How to Shear a Rabbit for Spinning and Knitting Angora yarn

This video is a demonstration of how to shear an Angora rabbit because I’m going to make a hat for my six month old neighbor, Paolo! You will see my very big buck and how gentle and well-behaved he is. I am not sure he likes being filmed, so he is a little nervous and I have to pamper him a little by holding him and speaking gently to him. You will see that I take his beautiful lush coat and brush it first and remove all the matted hair. Then I use my Fiskars fabric scissors to cut it. As I mention, you must get a Fiskars sharpener when you buy these awesome scissors.


How to Card Angora Fiber for Spinning and Knitting

This is simple and ultimately rewarding. You will see that I have a basket full of that gorgeous hair that I sheared from my angora rabbit. I am working with it by the handful only. I am working with two hand carders (brushes). The first time I run the wool over the carder to make sure the fibers are lining up. Then once the whole handful is on one carder, I use the other to transfer the fibers from one to the other. It is important to make at least three passes from one brush to the other. We do this to make sure the fiber has no vegetable matter, dirt, flecks of matter, etc...


How to Hand Spin Wool

Did you know that you can make your own garments with your own hand spun yarn?

You can because I do it all the time. Today you are finding me in the “Tiny House” which is my favorite place to spin yarn. It is a miniscule building on my property and I snapped it up as the place for me to do what I love…spin.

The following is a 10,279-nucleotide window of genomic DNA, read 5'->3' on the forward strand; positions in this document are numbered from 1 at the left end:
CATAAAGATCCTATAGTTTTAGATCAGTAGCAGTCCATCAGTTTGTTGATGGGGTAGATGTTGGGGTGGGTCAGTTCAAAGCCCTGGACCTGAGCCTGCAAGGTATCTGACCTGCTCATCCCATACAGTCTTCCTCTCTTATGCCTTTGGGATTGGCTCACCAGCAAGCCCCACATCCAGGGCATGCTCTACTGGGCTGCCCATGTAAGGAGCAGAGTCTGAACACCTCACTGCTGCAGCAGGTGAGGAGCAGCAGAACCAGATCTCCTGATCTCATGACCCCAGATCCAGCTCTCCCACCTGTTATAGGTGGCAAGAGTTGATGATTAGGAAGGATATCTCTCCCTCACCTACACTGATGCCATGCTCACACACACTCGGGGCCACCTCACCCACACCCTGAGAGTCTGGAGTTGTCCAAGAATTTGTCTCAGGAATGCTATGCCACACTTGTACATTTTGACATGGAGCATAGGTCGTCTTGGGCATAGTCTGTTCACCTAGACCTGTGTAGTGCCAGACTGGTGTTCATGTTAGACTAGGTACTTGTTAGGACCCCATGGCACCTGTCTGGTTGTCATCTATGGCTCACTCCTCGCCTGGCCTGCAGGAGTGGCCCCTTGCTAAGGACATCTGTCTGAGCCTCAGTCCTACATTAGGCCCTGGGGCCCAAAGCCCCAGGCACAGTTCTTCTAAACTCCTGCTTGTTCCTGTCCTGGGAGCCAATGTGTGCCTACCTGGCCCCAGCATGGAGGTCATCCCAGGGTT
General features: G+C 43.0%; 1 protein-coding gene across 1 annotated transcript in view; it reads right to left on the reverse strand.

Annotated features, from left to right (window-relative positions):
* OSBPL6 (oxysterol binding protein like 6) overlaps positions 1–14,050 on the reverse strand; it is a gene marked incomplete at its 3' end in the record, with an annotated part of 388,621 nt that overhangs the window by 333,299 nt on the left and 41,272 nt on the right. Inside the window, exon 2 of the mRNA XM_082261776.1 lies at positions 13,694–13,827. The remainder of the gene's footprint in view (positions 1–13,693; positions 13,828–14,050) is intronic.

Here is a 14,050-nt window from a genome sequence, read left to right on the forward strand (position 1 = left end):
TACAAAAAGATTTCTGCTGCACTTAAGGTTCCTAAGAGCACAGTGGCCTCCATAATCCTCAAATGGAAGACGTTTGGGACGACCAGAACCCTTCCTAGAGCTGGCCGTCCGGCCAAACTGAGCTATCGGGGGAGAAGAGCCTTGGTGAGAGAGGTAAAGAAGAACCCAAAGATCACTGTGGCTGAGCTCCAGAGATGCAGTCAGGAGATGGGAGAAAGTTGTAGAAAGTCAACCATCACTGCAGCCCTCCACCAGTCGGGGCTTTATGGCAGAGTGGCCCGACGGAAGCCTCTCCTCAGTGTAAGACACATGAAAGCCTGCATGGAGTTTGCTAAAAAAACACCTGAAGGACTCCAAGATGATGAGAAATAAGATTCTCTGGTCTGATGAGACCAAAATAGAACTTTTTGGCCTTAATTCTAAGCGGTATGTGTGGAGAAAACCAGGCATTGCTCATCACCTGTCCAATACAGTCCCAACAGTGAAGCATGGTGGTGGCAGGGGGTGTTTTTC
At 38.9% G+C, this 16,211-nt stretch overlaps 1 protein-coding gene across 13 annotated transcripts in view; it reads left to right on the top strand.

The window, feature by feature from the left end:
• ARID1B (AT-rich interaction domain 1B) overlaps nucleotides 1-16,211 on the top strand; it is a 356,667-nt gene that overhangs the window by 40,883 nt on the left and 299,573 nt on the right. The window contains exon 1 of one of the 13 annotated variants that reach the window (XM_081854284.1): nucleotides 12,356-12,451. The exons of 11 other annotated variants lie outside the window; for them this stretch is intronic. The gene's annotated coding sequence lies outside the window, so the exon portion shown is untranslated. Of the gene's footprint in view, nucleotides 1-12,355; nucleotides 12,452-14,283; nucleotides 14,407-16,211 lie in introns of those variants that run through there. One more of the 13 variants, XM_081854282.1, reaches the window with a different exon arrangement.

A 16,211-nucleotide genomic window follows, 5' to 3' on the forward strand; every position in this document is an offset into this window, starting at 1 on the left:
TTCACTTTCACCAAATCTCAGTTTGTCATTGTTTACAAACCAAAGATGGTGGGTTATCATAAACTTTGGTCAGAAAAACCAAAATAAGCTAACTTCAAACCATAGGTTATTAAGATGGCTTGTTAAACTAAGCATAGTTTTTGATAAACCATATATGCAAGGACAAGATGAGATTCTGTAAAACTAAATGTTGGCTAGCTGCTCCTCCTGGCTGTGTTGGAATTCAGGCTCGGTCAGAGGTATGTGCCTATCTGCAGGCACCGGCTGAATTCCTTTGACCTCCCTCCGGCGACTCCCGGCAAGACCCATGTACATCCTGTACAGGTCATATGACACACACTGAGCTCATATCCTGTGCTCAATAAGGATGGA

The yarn that I spin comes straight from the animals that I have raised on my farm. Today, I’m working with Angora (rabbit) and Pygora (goat) fibers as well as Merino wool.
I won’t say that what I am about to teach you is easy, but I will say that it’s totally worthwhile.


How to Make a One Bobbin Scarf

It’s a rainy day and I am in my tiny house spinning again! I told you, it’s addictive. Today I’m working on making a one bobbin scarf which is unique because although I am using only one bobbin, I am able to combine several different types of fibers which will make a very unique handspun scarf that everyone will admire and you can tell them…it’s not available in stores!


My Woolly Mammoth Fiber is in!

What you are about to witness is slightly embarrassing. It shows that I am-- as one of you has called me-- a Fiber nerd. This video simply shows my unrestrained glee when I open a box of my own pygora fiber back from the mini mill.

For those of you, who don’t spin or are beginners, let me explain.

As you know I work with angora fiber which is the fur from my angora rabbits. I also have a pygora goat and I work with that hair as well. I have mentioned that pygora fiber has guard hairs which need to be removed. You may have imagined me with tweezers removing the small hairs from my pygora fiber but actually it’s a bit more complicated than that.


Flameware Pottery

I'm here visiting the owner of Pottery Works, Terry Silverman.  I just couldn't wait to show you this cool alternative cookware.

The beauty of flameware, besides the fact that is actually thrown pottery, is that it cooks food more evenly and doesn't break down the molecular structure of the food. It also doesn't change the flavor or add any harmful chemicals. It is pottery that has been fired at 2,450 degrees and glazed with a glass formula.